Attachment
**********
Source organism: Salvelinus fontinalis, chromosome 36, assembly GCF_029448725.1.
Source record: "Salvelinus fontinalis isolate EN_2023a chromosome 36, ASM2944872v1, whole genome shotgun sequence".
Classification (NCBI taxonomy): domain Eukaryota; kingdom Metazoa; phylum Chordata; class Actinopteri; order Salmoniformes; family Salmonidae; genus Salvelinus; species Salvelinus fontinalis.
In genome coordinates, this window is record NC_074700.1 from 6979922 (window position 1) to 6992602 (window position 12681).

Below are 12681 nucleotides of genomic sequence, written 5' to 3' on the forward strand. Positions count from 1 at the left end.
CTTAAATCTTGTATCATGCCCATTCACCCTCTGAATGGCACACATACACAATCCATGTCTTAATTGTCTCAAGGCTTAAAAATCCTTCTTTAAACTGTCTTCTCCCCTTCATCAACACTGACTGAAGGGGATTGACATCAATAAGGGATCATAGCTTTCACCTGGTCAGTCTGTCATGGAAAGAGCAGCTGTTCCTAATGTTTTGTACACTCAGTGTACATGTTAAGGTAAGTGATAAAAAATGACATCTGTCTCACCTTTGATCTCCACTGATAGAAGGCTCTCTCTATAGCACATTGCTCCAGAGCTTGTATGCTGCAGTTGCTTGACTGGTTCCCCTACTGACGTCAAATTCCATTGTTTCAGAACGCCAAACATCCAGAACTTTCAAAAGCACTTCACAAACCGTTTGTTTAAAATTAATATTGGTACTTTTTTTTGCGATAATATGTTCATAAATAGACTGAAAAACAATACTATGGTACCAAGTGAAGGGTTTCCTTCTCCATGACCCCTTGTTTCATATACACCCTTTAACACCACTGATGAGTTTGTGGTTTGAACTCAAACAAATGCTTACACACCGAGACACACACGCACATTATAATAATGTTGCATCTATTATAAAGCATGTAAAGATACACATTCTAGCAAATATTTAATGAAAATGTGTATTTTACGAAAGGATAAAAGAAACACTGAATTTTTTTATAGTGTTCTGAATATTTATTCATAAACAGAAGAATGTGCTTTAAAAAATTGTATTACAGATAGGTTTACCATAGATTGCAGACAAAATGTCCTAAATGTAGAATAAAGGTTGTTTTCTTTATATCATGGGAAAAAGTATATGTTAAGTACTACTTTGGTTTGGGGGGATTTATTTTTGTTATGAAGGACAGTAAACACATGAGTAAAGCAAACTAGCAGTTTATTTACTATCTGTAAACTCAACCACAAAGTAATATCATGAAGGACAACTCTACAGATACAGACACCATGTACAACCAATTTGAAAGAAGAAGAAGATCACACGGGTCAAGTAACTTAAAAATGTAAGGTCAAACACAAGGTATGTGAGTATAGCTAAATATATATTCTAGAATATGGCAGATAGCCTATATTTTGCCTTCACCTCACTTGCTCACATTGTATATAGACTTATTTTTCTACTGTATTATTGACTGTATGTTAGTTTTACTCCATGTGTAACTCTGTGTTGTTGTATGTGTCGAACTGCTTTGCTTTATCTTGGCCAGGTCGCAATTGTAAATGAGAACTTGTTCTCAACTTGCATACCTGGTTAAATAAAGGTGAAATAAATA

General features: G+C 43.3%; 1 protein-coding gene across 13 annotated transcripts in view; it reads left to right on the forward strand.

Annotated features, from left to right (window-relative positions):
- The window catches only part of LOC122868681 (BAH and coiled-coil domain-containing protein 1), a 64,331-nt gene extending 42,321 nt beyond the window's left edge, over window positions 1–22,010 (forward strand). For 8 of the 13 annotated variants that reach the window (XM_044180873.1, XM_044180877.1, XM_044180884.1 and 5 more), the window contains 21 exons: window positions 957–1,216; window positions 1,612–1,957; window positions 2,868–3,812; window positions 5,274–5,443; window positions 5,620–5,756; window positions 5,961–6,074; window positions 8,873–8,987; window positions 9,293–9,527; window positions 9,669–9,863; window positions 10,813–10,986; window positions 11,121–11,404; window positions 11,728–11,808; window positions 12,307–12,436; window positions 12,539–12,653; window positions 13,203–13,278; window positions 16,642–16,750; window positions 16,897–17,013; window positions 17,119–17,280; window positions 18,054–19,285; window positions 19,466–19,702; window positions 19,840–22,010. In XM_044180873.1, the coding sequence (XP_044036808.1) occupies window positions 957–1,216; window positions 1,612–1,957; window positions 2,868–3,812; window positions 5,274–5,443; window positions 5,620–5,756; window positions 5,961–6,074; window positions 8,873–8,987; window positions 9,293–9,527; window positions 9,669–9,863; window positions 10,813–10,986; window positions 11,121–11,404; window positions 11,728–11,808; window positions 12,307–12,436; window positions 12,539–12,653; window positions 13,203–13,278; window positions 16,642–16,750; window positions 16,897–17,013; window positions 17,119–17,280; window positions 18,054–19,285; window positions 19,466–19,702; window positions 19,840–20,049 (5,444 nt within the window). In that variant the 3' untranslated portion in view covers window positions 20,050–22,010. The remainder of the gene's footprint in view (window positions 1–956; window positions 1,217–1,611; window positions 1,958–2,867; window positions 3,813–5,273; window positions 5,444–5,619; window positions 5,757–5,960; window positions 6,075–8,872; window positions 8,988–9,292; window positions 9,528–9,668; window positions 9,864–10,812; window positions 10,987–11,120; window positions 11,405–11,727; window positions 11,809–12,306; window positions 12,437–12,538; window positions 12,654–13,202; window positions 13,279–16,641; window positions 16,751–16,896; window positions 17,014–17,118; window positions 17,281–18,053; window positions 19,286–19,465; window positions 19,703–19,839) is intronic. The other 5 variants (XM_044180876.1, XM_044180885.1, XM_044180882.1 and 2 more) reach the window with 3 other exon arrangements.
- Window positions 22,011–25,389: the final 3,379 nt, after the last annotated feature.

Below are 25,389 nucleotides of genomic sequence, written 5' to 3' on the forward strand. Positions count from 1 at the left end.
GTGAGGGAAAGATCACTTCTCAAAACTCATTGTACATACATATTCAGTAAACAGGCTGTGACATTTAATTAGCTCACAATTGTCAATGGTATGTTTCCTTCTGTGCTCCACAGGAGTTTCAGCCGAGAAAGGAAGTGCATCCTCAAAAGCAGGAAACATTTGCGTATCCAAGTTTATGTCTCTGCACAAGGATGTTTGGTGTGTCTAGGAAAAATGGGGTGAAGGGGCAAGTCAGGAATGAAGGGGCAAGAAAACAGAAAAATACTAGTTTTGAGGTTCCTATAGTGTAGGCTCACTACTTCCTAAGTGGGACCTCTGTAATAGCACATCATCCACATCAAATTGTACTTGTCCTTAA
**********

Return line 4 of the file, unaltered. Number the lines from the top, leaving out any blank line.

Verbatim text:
In genome coordinates, this window is record NC_074700.1 from 6979922 (window position 1) to 6992602 (window position 12681).